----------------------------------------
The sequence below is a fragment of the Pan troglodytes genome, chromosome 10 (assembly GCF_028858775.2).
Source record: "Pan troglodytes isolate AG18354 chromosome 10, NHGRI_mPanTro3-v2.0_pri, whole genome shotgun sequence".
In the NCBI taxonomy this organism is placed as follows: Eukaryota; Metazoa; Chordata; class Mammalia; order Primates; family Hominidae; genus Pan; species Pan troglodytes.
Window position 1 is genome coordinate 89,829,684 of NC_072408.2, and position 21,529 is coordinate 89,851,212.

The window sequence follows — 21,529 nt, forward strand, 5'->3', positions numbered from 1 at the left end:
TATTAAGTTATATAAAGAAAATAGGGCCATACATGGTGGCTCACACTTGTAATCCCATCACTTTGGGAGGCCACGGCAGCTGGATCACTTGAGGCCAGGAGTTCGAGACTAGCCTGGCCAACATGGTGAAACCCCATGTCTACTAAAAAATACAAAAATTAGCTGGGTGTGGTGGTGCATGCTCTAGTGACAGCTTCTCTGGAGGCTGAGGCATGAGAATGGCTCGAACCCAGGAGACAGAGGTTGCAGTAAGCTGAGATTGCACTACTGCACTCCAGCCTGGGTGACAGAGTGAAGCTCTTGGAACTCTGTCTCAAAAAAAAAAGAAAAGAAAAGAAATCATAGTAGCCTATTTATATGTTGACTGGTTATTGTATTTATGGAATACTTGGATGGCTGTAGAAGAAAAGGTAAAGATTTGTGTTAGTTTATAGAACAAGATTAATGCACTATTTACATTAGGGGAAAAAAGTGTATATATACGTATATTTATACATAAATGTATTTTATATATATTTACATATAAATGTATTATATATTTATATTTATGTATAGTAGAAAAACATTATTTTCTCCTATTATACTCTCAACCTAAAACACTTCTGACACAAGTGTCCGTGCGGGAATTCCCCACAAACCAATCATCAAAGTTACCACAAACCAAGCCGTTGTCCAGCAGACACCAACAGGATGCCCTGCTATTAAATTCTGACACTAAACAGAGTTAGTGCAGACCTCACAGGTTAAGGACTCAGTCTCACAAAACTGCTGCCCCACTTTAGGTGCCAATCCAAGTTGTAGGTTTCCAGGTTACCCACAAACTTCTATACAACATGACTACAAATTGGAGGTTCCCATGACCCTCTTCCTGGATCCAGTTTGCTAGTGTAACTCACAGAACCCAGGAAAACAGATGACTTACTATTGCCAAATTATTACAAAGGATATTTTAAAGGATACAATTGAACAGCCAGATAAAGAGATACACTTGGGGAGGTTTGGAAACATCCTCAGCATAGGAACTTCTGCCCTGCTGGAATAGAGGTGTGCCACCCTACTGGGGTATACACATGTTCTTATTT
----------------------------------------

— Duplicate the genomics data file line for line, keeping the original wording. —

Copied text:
The sequence below is a fragment of the Pan troglodytes genome, chromosome 10 (assembly GCF_028858775.2).
Source record: "Pan troglodytes isolate AG18354 chromosome 10, NHGRI_mPanTro3-v2.0_pri, whole genome shotgun sequence".
In the NCBI taxonomy this organism is placed as follows: Eukaryota; Metazoa; Chordata; class Mammalia; order Primates; family Hominidae; genus Pan; species Pan troglodytes.
Window position 1 is genome coordinate 89,829,684 of NC_072408.2, and position 21,529 is coordinate 89,851,212.

The window sequence follows — 21,529 nt, forward strand, 5'->3', positions numbered from 1 at the left end:
TATTAAGTTATATAAAGAAAATAGGGCCATACATGGTGGCTCACACTTGTAATCCCATCACTTTGGGAGGCCACGGCAGCTGGATCACTTGAGGCCAGGAGTTCGAGACTAGCCTGGCCAACATGGTGAAACCCCATGTCTACTAAAAAATACAAAAATTAGCTGGGTGTGGTGGTGCATGCTCTAGTGACAGCTTCTCTGGAGGCTGAGGCATGAGAATGGCTCGAACCCAGGAGACAGAGGTTGCAGTAAGCTGAGATTGCACTACTGCACTCCAGCCTGGGTGACAGAGTGAAGCTCTTGGAACTCTGTCTCAAAAAAAAAAGAAAAGAAAAGAAATCATAGTAGCCTATTTATATGTTGACTGGTTATTGTATTTATGGAATACTTGGATGGCTGTAGAAGAAAAGGTAAAGATTTGTGTTAGTTTATAGAACAAGATTAATGCACTATTTACATTAGGGGAAAAAAGTGTATATATACGTATATTTATACATAAATGTATTTTATATATATTTACATATAAATGTATTATATATTTATATTTATGTATAGTAGAAAAACATTATTTTCTCCTATTATACTCTCAACCTAAAACACTTCTGACACAAGTGTCCGTGCGGGAATTCCCCACAAACCAATCATCAAAGTTACCACAAACCAAGCCGTTGTCCAGCAGACACCAACAGGATGCCCTGCTATTAAATTCTGACACTAAACAGAGTTAGTGCAGACCTCACAGGTTAAGGACTCAGTCTCACAAAACTGCTGCCCCACTTTAGGTGCCAATCCAAGTTGTAGGTTTCCAGGTTACCCACAAACTTCTATACAACATGACTACAAATTGGAGGTTCCCATGACCCTCTTCCTGGATCCAGTTTGCTAGTGTAACTCACAGAACCCAGGAAAACAGATGACTTACTATTGCCAAATTATTACAAAGGATATTTTAAAGGATACAATTGAACAGCCAGATAAAGAGATACACTTGGGGAGGTTTGGAAACATCCTCAGCATAGGAACTTCTGCCCTGCTGGAATAGAGGTGTGCCACCCTACTGGGGTATACACATGTTCTTATTT